Obin & Marilynn’s TR3A’s

 

Obin and Marilynn Hamrick are long time British Car enthusiasts.  Triumphs have been a central part of their family life for many years. They took their kids and grand kids to school in Triumphs (TR3As) and even sent their daughter Terry off to college with a TR3A.  They helped to found the Temple of Triumph car club in Tallahassee, Florida along with J.K. Jackson. 

 

They currently own two immaculate TR3A Triumph Roadsters.  The pale yellow (original color) early 1959 TR3A has a black leather interior. It has won a host of state, regional and national awards, (26 total) in associations such as  the Vintage Triumph Register (VTR) and the Antique Automobile Club of America (AACA) competition.  This car is well known.  It actually won the participants choice award for TR3As at the last Regional VTR Meet.  The only hitch was Obin and Marilynn didn’t bring the car to the meet and couldn’t accept the award. It met a deer on their last trip to the Roadster Factory Summer Party and sustained front nose damage.  Obin asked Marilynn, “did you just notice a thud?”  Marilynn said, “ yes dear, you just hit a deer!” The deer ran off into the night with no clue to its injury. Since this accident, Mark Lucas, a club member and owner of “Paint by Luke” has done a meticulous repair and paint job on the Hamricks’ Triumph.

 Since it first restored in 1989, Obin and Marilynn have put many miles on their pale yellow TR3A.  They do not have or rent trailers to pull their car.  Marilynn very carefully packs the car and Obin puts in a first aid kit. The kit includes an extra generator, points, plugs, condenser, distributor cap, fan belt, and fuel pump repair kit. They have taken numerous trips to places like Cincinnati, Baltimore, Atlanta, Pennsylvania, Minnesota and Kentucky. True Triumph pioneers.

 

The newer late 1960 TR3A roadster is signal red with tan leather interior.  This car has quite a history also.  It was owned by a former original member of the Temple of Triumph, Charlie Smith. Charlie moved to Atlanta, Georgia.  Charlie owned this car for at least 12 years. The last 7 or 8 years the red car was being restored. Unfortunately Charlie has become disabled and can no longer drive this somewhat “fundamental” automobile. Obin bought the car from Charlie in 2005.  Obin and I went up to Atlanta and brought the car back to Tallahassee.  It was an ongoing restoration with 80 % completed.  The rest of the parts were stored in about 100 carefully marked boxes. Thanks Charlie.

 

You might not know the story on these types of ongoing restorations yourself.  When picking up this type of car you are usually dealing with a person that is very attached to the vehicle. They usually have always dreamed of owning a beautiful “finished” car tooling down a wooded lane with their honey by their side. They also have put a lot of money and personal time into the car. This means you have to be very considerate when completing the final transaction. The car is most always not running.  And also, things tend to be missing.  Getting the car on the trailer by its self can be quite an adventure. These cars, while quite small by today’s standards, still weigh a ton.  Hopefully the tires will hold air long enough to get them to roll onto the trailer.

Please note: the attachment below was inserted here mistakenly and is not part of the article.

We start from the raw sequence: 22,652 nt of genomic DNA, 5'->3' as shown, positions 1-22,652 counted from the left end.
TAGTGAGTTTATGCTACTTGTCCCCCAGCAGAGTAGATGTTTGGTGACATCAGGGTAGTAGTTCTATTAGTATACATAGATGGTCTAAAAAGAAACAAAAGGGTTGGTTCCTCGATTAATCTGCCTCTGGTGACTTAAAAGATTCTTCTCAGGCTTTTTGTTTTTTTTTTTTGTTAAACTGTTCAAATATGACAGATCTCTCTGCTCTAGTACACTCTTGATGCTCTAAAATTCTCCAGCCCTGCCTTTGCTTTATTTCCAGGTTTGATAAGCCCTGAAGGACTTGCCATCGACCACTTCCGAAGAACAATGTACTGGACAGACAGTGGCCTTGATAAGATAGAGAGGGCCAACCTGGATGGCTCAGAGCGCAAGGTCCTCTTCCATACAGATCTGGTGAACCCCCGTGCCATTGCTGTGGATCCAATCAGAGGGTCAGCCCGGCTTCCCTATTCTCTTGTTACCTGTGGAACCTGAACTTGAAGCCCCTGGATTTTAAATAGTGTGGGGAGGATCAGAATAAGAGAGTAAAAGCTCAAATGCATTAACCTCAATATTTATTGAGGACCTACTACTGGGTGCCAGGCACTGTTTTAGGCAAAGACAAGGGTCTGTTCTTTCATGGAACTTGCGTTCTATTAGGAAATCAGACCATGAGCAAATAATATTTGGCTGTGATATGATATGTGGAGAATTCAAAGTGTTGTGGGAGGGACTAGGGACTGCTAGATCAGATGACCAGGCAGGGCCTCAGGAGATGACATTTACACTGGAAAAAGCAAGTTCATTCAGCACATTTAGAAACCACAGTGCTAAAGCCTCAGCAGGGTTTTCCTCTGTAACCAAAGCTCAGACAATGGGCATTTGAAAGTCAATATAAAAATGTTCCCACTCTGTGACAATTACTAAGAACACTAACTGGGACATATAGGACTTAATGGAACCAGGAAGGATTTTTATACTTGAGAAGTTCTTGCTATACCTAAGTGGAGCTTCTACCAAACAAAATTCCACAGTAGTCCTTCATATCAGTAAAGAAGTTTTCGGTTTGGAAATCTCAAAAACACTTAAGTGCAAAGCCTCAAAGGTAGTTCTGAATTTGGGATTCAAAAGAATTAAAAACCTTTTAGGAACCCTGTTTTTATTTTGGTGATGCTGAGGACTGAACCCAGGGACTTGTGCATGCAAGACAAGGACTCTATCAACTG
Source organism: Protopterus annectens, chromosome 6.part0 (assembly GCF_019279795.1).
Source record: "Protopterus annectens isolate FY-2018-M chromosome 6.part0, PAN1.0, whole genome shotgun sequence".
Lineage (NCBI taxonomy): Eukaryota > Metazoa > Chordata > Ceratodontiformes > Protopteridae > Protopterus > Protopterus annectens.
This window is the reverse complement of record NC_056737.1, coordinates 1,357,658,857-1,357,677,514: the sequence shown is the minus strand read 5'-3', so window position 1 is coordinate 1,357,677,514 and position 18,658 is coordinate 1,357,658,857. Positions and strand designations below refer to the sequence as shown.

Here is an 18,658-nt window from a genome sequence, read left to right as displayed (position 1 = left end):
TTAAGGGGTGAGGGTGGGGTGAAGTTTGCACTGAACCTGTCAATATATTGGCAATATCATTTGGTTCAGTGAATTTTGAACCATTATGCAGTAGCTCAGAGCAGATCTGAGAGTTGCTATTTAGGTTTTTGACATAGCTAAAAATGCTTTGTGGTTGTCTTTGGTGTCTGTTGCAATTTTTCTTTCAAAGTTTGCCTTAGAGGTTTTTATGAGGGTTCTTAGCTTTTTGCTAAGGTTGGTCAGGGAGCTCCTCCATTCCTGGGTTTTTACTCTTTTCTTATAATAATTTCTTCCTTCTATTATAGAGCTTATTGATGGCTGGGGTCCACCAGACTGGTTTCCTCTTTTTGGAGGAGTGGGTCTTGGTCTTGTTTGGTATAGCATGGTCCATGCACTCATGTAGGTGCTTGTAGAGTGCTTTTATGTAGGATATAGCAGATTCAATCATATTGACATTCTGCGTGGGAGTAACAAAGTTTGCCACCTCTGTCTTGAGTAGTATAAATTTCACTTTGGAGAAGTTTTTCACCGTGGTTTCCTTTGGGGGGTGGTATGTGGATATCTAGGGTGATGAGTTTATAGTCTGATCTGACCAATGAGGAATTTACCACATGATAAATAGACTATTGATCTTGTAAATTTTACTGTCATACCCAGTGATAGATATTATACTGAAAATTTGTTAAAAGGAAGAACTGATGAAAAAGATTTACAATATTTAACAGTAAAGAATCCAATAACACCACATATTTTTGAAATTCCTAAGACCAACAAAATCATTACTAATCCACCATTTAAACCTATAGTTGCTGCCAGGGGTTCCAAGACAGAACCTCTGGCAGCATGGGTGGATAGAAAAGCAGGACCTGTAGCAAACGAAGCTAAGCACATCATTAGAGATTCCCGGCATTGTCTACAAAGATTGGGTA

Well gentle reader, picking up the red TRA3 was no exception.  This beautiful, red, unscratched car had no steering wheel and nothing but an emergency brake on the back wheels!  Here’s the kicker.  Charlie lives in a beautiful, cozy, brick home that is sitting on a hill with an approximate 45 degree 50 foot drop to the street.  Good grief! Shades of my childhood in Birmingham, Alabama popped into my brain with me plowing head long into the neighbor’s beautiful, not paid for, 1967 Impala on my homemade go-cart with a wooden stick for a stop that didn’t do anything but raise the front wheels off the ground. Yikes!  We aren’t 12 years old anymore and for Pete’s sake it was dark-thirty! People were coming home from work on the street below.

 What does Obin do? He jumps into the car puts a vise grip on the steering shaft and takes off while pulling frantically on the hand brake to slow the descent of the one ton handmade go cart.  Miraculously, somehow, it slows down just before it reaches the street below.  What a relief! We have a beautiful, enclosed trailer but we soon realize that we can’t push the thing into the trailer.  It is too heavy.  Obin brought one of those 42 dollar Harbor Freight winches but we can’t hand crank the car into the trailer.  What to do?  No battery!  But wait, we have the truck battery!  It is now totally dark, no lights, except a small flash light.  We hook the battery up to the winch and it very slowly pulls the car up into the trailer.  Hooray, hooray! Next morning we take an uneventful ride back to Tallahassee.

 Since 2005 Obin has consistently added the parts to the car while asking for assistance from some fairly knowledgeable people to nudge the Triumph back to its former grandeur.  It is now a beautiful example of a Triumph roadster and any enthusiasts would be proud own it. This marks the first month (June 2007) the car has been on the road. Terry Hamrick, Obin and Marilynn’s daughter, a second generation TR nut, brought it to our recent club picnic.  David Knopf  June 2007